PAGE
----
USEPA published the Toxic Substances Control Act (TSCA) reporting and recordkeeping requirements for per- and polyfluoroalkyl substances (PFAS) in the October 11, 2023 Federal Register. The PFAS Reporting Rule was authorized under TSCA as Section 8(a)(7). The PFAS Reporting Rule regulation will be in Title 40, Code of Federal Regulations, Part 705 (40 CFR 705 [2023-22094.pdf (govinfo.gov)]), with an effective date of November 13, 2023.
The PFAS Reporting Rule requires that PFAS manufacturers and importers report for the period from January 1, 2011 to December 31, 2022. Reporting includes information related to chemical identity and structure, production, use, byproducts, exposure, disposal, and health and environmental effects.
TRC has been actively tracking the development of this and other EPA PFAS-related rulemaking throughout their development, participating in the creation of the Interstate Technology and Regulatory Council (ITRC) PFAS content [PFAS — Per- and Polyfluoroalkyl Substances (itrcweb.org)], and providing updates for industry associations and conferences. This Rule has been in development for several years and will be followed by additional new regulations as part of EPA’s PFAS Strategic Roadmap. This blog provides an overview of rule applicability, reporting deadlines, reporting requirements, and considerations for affected manufacturers/importers.
In an upcoming blog post, TRC will also address the rule removing the de minimis threshold for Toxics Release Inventory (TRI) PFAS chemical reporting and for Supplier Notifications. Both of these rules will affect a wide range of manufacturers, and the reporting for both rules will need a strategy for consistency.
For the PFAS Reporting Rule, USEPA leveraged the existing TSCA definition for manufacturers (and importers). Therefore, this rule applies to the following entities:
- “Manufacture for commercial purposes” includes the import, production, or manufacturing of a chemical substance or mixture containing a chemical substance with the purpose of obtaining an immediate or eventual commercial advantage for the manufacturer (i.e., for profit)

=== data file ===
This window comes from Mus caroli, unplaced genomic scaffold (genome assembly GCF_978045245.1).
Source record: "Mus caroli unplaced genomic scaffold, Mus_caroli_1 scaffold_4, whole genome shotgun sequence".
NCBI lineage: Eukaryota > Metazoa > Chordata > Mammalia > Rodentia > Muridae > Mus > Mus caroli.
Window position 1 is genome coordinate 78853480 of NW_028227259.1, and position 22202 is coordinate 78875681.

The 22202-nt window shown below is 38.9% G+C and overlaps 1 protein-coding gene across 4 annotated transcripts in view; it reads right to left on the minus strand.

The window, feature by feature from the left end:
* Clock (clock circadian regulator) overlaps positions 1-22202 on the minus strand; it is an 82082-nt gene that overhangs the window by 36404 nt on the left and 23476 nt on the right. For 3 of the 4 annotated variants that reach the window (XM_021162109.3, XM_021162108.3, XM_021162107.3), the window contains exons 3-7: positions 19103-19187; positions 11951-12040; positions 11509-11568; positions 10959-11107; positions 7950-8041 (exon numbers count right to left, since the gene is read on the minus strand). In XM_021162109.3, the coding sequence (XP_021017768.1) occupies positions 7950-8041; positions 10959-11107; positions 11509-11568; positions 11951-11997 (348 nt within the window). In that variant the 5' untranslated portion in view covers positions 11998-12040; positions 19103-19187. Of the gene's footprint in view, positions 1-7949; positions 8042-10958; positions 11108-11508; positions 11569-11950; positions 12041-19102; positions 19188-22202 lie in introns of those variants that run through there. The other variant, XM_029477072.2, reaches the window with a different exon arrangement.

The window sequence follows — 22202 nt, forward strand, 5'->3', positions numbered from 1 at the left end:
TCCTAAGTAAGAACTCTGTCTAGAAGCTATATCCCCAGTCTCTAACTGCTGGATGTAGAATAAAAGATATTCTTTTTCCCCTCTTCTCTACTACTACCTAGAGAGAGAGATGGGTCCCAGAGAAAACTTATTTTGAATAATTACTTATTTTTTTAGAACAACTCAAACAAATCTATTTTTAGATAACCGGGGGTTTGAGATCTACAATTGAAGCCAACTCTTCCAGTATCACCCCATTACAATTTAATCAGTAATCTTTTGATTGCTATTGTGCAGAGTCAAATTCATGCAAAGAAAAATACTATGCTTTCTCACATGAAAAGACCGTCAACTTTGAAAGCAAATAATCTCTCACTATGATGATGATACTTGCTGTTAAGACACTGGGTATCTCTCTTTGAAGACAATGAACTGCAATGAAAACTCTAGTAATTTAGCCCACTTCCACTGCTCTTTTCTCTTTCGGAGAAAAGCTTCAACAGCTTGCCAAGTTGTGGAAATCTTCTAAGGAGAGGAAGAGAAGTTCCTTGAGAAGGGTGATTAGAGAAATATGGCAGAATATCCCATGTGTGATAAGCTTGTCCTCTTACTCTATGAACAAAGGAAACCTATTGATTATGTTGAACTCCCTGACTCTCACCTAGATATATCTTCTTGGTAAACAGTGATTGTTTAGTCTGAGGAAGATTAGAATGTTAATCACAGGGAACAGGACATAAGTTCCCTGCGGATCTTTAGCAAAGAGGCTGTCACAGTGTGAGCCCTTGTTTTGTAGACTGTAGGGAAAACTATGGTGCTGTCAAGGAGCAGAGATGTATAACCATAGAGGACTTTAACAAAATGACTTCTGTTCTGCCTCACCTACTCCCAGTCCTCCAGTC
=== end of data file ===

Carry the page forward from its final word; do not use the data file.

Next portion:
- Manufacture of chemical substances or mixtures for commercial distribution, including test marketing, or for use by the manufacturer itself as an intermediate or for product research and development
- Coincidental manufacture of byproducts and impurities that are produced during the manufacture, processing, use, or disposal of another chemical substance or mixture
To that approach, USEPA added that “importers of articles containing PFAS are considered PFAS manufacturers.” Article importers adds a large universe of reporting entities to this program.
Rather than providing a list of PFAS chemicals subject to reporting, USEPA elected to use a structural definition approach for PFAS with respect to the Reporting Rule. The structures are described in detail in the Federal Register [2023-22094.pdf (govinfo.gov)]. The three structures represent persistent organofluoro compounds, fluorinated ethers, and branched highly fluorinated substances. While USEPA explained that they counted some 1,462 chemical substances in commerce that meet the structural definition, there are likely more. Lastly, USEPA widened the reporting further by including fluoropolymers in this Rule. The inclusion of fluoropolymers is important as they are potentially prevalent in many types of imported articles, like gaskets, tubing, o-rings, electrical wiring, and membranes, and therefore may affect many industries such as automotive, aerospace, electronics, and manufacturing equipment.